How to make your work OA if you’re not publishing in an OA Journal?
All too often, Open Access is being narrowed down to Open Access publishing. Whether this is done intently or only due to lack of information is not always clear – but we’d like to point out that there is an easy alternative available: Open Access through self-archiving. This is how it’s done:
- Go find the ‘author version’ or ‘post-print’ of your publication.
- Make sure that this post-print can be properly cited
- Upload the document in your repository and indicate that it is Open Access
- Watch how your work becomes immediately more visible!
Most publishers allow self-archiving in repositories, although they often ask only to deposit an author’s final version (post-print, which is the final peer reviewed version without publisher’s layout) and sometimes impose an embargo (usually 6 months for STEM and 12 months for HSS) . Publisher’s policies relating to this can be checked at the SHERPA/RoMEO website.
This means that you deposit an Open Access version of your work in your institutional repository or disciplinary repository. A lot of institutions and funders even make deposition of your work mandatory. For example, in Belgium both ULg and UGent have a strickt ID/OA mandate, making deposition a requirement and strongly encouraging providing Open Access. It is to be expected that other funders and universities will soon follow this example. For an overview of mandates you can check ROARMAP.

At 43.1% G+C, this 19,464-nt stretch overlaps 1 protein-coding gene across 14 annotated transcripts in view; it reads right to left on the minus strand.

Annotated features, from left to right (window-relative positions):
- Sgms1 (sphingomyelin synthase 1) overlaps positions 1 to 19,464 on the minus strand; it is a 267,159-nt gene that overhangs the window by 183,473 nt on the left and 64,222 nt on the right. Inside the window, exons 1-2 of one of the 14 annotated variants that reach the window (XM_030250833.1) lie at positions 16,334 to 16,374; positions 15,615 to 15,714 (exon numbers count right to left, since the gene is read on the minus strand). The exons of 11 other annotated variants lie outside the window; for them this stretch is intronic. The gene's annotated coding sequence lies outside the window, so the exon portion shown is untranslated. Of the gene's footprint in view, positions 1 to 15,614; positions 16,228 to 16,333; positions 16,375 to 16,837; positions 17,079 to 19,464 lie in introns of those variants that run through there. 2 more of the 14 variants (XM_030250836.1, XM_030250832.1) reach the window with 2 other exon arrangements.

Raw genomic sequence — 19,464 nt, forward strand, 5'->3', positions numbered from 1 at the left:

There are several resources to find repositories (Quite recently, specialized repositories for research data can also be found – usually but not necessarily specialized per subject):
Many researchers indicate that they don’t want to publish in Open Access (or hybrid) Journals. The reasons we hear most are (most of them are easily refutable, but that’s a topic for another post):
- costs are too high for me/my research group
- I want to publish in a specific non-Open Access Journal
- There are no quality Open Access Journals in my field
- Open Access Journals are perceived as ‘vanity publishing’
Although these reasons might prevent you from publishing with Open Access Journals, they should not prevent you from making your work Open Access!
More questions? Ask your local repository manager for help (or drop us a line at firstname.lastname@example.org )
“How to make your paper Open Access at Ghent University”